It is interesting that the major water purification company Millipore (Millipore—Technical Publications—Ultrapure Water for Elemental Analysis down to ppt levels. July 2004 Site: www.millipore.com/publications.nsf/docs/rd002) recently stated that: ‘It is clear that 18.2 Mohm·cm is no longer a “quality certification” value.’ This was because latest developments in ICP-MS ultratrace analysis were pushing back the definition of ‘pure water’. The water used in this example was prepared as standard laboratory ‘single-distilled’ water and stored in Pyrex vessels in a laminar flow cabinet. It is surprising that the values obtained here, simply by thoroughly purging with high purity nitrogen gas, should give water with conductivity values reasonably close to the best values published in the literature.

Example 2

The Effect of Salt Water Degassing on Electrodialysis

The forces acting on ions in water under the influence of a static electric field can be well described by the electromobility values for each specific ion in water. For example, the mobility, U+−, of an ion can be expressed as the ratio of drift speed S+− (in the direction of the applied field) to the strength of the applied field E:

U+-=S+-E

Because of Brownian motion, S+− must be the average ‘drift’ in the direction of the field for all the ions of this type present in solution. Typical measured values are given in the following table:

Ion:
Li+Na+K+Ca2+Cl
U/cm2 sec−1 V−14.01 × 10−45.19 × 10−47.62 × 10−46.17 × 10−47.91 × 10−4

Which means, for example, that under an applied field of, say, 1 V/cm these ions would move at a mean speed of about 6×10−4 cm/sec, which is much lower than the instantaneous (random) speeds due to Brownian collisions, O(104 cm/sec). The mobility of ions is related to the total current flow in an electric field and hence the solution conductivity. The amount of charge passing through a plane of area A per unit time in an electrolyte solution, perpendicular to the applied field E, is called the flux J and is given by:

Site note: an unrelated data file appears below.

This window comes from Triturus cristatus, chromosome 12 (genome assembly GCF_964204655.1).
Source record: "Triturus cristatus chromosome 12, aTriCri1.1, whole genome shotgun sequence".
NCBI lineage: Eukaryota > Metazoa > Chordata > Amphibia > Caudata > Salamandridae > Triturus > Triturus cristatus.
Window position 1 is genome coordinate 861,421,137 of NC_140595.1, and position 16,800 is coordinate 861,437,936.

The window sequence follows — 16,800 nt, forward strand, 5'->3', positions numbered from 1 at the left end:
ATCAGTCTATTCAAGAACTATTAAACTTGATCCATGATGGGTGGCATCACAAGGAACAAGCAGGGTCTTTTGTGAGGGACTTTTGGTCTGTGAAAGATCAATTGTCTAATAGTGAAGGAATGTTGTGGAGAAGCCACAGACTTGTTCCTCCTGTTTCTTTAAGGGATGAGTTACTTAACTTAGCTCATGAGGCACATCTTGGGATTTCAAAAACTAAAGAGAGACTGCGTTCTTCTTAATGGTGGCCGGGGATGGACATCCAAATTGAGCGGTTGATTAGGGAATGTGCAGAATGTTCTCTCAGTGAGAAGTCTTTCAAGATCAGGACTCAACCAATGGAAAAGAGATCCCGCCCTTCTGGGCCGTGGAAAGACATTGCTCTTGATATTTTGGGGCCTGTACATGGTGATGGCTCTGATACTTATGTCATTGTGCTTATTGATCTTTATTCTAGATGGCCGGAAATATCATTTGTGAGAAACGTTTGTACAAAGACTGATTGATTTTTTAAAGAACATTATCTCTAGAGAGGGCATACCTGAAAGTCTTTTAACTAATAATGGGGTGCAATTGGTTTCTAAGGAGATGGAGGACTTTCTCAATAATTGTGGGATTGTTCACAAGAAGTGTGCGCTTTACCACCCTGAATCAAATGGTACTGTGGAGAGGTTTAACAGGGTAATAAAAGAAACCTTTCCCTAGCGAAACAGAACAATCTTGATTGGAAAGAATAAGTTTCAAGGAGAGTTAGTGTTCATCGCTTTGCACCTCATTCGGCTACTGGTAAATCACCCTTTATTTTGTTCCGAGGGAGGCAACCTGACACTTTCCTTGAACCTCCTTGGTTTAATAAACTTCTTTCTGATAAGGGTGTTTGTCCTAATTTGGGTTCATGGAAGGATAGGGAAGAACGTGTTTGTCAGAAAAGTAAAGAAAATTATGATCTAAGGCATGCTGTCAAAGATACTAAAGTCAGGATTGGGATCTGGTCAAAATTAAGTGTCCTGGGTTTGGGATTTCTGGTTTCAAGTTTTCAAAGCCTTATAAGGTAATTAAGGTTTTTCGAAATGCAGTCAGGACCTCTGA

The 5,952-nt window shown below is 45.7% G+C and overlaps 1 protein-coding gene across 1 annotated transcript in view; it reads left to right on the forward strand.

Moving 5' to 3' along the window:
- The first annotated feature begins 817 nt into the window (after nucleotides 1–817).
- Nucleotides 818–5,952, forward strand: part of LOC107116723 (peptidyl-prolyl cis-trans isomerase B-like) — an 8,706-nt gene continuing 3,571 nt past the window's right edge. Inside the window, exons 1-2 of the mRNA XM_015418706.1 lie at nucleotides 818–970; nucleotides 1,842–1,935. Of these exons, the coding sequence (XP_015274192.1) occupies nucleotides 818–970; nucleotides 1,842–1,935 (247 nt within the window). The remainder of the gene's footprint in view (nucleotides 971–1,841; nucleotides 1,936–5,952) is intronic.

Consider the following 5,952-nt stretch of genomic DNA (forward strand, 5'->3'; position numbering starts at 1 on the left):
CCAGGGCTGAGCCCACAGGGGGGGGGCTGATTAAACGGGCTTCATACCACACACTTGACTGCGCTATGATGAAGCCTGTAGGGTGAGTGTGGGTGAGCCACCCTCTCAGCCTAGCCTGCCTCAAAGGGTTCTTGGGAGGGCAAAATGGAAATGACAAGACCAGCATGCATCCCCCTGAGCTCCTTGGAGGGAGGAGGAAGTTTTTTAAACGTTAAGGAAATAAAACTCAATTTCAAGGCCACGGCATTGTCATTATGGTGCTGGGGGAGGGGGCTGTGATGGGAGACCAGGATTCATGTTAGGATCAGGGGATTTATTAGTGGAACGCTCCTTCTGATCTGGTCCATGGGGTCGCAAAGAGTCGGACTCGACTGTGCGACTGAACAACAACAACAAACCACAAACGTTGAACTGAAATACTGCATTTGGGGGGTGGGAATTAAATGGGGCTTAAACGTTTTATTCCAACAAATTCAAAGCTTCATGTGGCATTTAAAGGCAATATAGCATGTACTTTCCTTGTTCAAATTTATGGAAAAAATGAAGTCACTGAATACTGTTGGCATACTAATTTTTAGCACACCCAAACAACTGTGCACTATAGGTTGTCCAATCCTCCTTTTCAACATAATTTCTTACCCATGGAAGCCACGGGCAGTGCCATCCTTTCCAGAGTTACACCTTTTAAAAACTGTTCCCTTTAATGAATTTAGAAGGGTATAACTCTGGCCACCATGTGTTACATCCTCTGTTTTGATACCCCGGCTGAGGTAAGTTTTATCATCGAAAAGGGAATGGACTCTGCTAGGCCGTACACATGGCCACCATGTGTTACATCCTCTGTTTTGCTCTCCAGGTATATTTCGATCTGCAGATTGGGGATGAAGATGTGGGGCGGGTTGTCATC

J=nqeE(U+v+z++Uv|z|)

where n is the number of molecules of electrolyte of formula: Mv+z+Xvz per unit volume of solution and qe positive value of the electronic charge. Both positively and negatively charged ions contribute to the overall flux. J will have (S.I.) units of C sec−1 m2, that is, charge per sec across unit cross-sectional area. From the definition of current, I=JA, where A is the cross-sectional area through which the current flows:


I=nqeEA(U+v+z++Uv|z|)

Using the applied electric field and the cell dimensions in an electrodialysis unit cell, it is therefore possible to calculate the rate of depletion of NaCl with time at the mid-plane between two ion exchange membranes in the diluent cell (see FIGS. 1&2) starting from an initial concentration of 0.15M (salt water). The mid-plane was chosen in this analysis so that the second term in the Nernst-Planck electrolyte transport equation (Mulder, M., Basic Principles of Membrane Technology, Kluwer, London, 1991) for ion diffusion under the action of a concentration gradient, used to fully describe the ion flux in this case, can be ignored. Thus, only the electrical forces need be considered. If at time zero a 0.15M NaCl solution occupies a 2 mm space between an anion and cation exchange membrane, then the concentration at the mid-plane can be calculated as function of time, following the application of a an applied electric field of 10V/cm using the appropriate ion mobilities in the table given above. Typical results are summarised in FIG. 4. In this calculation it was assumed that there was a 95% efficiency of transfer of ions under the action of the electric field, due to the effects of random thermal motion.